Although the abbreviated set lacked any surprises or tracks off the beloved sophomore album "Pinkerton," it felt overall better than the club set Weezer did at the Fillmore this Spring. I knew plenty of people who couldn't get tickets to that show and Weezer really deserves a bigger crowd and a louder show. Even at the large amphitheater the show felt less detached thanks to the volume (although they were not the loudest band of the day) and it wasn't much shorter in length although I will say that the crowd at the Fillmore smelled much better.

Oddly, Cuomo seem to appear before Weezer's set to sound check his guitar wearing a welder's mask. Of course, I can't prove it was him since I couldn't see his face from afar, but the pants and hair looked like they belonged to the singer although he shed the jacket (which was definitely his style) before the show (see photo).

With 14 bands, none got long sets. It was more like a buffet of alt-rock from brief spots from Sir Sly and Iamdynamite early on to slightly longer ones later in the day. That meant bands like Wild Cub and J. Roddy Walston & the Business had to get its message across quickly, which made for strong, concise sets with little filler.

The show was fairly consistent throughout. Although the conditions were pretty miserable due to the heat even early in the day lesser known bands like Charlotte's own Flagship (pictured above), who opened the larger main stage, drew respectable crowds. It helped that the amphitheater was open to general admission until 4 p.m. so fans could flock to the front of the stage while enjoying the shade and seating. The show was a nice homecoming for Flagship, whose grand, atmospheric pop-rock recalls a mix of British, Scottish, and Irish acts like U2, Big Country (minus the bag pipes) and James (the latter two didn't occur to me until watching them yesterday).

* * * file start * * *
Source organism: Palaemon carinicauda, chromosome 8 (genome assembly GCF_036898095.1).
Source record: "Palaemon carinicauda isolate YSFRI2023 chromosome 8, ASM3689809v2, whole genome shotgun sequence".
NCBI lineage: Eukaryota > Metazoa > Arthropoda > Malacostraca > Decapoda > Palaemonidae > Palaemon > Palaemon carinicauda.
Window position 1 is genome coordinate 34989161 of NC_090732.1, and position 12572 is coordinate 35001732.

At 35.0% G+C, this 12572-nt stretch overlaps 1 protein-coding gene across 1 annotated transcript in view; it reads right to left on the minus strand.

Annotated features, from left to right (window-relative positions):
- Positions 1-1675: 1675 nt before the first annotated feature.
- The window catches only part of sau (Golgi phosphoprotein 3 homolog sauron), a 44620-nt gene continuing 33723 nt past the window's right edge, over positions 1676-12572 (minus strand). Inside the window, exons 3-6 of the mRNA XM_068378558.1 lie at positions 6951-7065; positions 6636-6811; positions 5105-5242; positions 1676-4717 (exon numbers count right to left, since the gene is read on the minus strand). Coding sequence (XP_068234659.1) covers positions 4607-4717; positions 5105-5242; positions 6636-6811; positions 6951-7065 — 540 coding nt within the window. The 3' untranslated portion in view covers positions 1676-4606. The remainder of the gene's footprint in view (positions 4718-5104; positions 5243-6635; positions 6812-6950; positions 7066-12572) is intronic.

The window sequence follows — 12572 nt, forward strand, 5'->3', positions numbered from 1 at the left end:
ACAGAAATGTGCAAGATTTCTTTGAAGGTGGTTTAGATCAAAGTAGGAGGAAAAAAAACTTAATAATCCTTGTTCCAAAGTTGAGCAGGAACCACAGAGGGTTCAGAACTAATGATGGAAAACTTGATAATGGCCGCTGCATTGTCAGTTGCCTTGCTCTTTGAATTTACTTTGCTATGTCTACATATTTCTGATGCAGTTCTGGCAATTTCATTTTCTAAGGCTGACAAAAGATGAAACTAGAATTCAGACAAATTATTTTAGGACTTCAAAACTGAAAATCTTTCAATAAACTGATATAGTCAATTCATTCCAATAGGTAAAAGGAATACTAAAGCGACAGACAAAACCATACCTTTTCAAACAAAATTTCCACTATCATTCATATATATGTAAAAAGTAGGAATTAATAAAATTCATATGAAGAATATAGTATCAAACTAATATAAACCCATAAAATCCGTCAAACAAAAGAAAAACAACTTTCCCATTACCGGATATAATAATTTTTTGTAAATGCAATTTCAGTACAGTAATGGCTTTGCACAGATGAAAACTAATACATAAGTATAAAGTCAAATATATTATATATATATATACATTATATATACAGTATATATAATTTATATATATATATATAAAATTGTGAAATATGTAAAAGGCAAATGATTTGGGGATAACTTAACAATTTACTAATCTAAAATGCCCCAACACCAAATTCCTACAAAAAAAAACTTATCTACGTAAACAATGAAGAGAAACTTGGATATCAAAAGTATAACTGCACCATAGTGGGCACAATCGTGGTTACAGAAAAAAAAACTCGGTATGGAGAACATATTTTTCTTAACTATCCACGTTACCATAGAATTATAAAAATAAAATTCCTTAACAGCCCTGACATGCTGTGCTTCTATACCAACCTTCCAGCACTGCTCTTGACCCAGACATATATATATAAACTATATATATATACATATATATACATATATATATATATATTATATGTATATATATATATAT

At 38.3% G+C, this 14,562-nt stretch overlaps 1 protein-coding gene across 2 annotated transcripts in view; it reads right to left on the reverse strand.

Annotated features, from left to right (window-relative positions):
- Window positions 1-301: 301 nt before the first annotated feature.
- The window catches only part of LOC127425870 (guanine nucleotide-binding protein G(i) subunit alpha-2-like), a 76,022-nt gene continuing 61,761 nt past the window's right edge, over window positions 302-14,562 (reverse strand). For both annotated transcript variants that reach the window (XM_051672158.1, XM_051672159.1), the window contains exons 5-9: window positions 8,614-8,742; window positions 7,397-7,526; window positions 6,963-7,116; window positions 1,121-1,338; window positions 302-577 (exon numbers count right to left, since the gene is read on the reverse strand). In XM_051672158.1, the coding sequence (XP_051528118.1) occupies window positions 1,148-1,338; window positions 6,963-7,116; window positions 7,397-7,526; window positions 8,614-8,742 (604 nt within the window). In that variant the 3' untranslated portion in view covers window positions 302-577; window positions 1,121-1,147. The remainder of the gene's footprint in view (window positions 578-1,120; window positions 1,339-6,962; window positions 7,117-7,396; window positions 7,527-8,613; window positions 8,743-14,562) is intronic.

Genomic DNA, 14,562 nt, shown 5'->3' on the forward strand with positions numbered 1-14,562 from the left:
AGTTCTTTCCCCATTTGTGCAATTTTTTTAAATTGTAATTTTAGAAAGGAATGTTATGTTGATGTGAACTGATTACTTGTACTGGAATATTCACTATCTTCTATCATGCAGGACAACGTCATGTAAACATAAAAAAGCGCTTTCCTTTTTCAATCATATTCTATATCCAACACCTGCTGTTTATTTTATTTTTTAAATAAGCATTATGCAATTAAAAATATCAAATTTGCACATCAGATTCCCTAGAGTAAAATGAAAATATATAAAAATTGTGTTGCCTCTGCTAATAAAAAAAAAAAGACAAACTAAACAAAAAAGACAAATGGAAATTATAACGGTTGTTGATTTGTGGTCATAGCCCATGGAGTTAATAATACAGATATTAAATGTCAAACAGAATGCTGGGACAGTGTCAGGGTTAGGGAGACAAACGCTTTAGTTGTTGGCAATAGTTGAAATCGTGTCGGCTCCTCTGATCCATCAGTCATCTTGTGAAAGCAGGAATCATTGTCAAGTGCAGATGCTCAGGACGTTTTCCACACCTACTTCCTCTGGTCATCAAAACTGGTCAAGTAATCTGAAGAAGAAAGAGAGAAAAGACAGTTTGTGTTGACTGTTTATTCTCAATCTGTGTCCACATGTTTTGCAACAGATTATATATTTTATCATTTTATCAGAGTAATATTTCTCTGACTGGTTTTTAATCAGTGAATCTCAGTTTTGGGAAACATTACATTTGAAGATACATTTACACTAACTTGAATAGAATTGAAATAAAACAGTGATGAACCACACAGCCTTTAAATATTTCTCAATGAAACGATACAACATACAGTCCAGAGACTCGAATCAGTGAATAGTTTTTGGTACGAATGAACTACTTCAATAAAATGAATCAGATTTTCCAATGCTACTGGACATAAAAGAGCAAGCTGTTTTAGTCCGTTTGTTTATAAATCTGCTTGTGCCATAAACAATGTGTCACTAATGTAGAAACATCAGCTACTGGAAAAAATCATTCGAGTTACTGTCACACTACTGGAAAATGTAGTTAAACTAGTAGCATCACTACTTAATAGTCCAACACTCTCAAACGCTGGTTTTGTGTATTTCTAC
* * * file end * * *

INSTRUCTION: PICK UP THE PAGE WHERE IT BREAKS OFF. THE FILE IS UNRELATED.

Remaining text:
While some fans huddled in the shade or rested on the hill behind the sun-baked parking lot-set second stage where they could barely see through the fence, others braved the sun for electronic act Big Data (who did a fun, squawky synth cover of Hall & Oates "Private Eyes") and the feel-good indie rock of Wild Cub. Both were greeted warmly as was Foxy Shazam, who charged through a brief set with typical chaotic abandon full of wild dancing and cigarette munching courtesy of singer Eric Sean Nally.

I was pleased that the heaviest band on the bill was the one fronted by a woman - former "Gossip Girl" actress Taylor Momsen (pictured above). She's become more comfortable on stage since the hard rock band headlined Visulite a couple of years ago adding Stevie Nicks' twirls to her headbanging and back arching. The Pretty Reckless did have to contend with the seated area being closed to lawn ticket holders by the time they went on, which cut down on the size of its immediate crowd. The solo-heavy band didn't seem to care though.

Where the Pretty Reckless was simultaneously sultry and hard, earlier multitasking indie band Bear Hands (pictured below) proved the quirkiest of the day.

Fitz & the Tantrums' Noelle Scaggs added needed soul to the festival with her boisterous belting. It's actually hard to leave a Fitz or Foxy Shazam show without smiling. The same could be said for Foster the People, who rivaled Weezer in crowd response.

Of the bands I saw, there were no duds. By the time Fitz and Foster the People went on production came into to play with half of Foster the People playing on a stage of moving discofloor-like lights that added to the danceable rock feel of its show.

Weenie Roast has regained its spot as far as annual music events go. It's nice to see it progressing musically in reflecting the "new rock," that's largely new, format.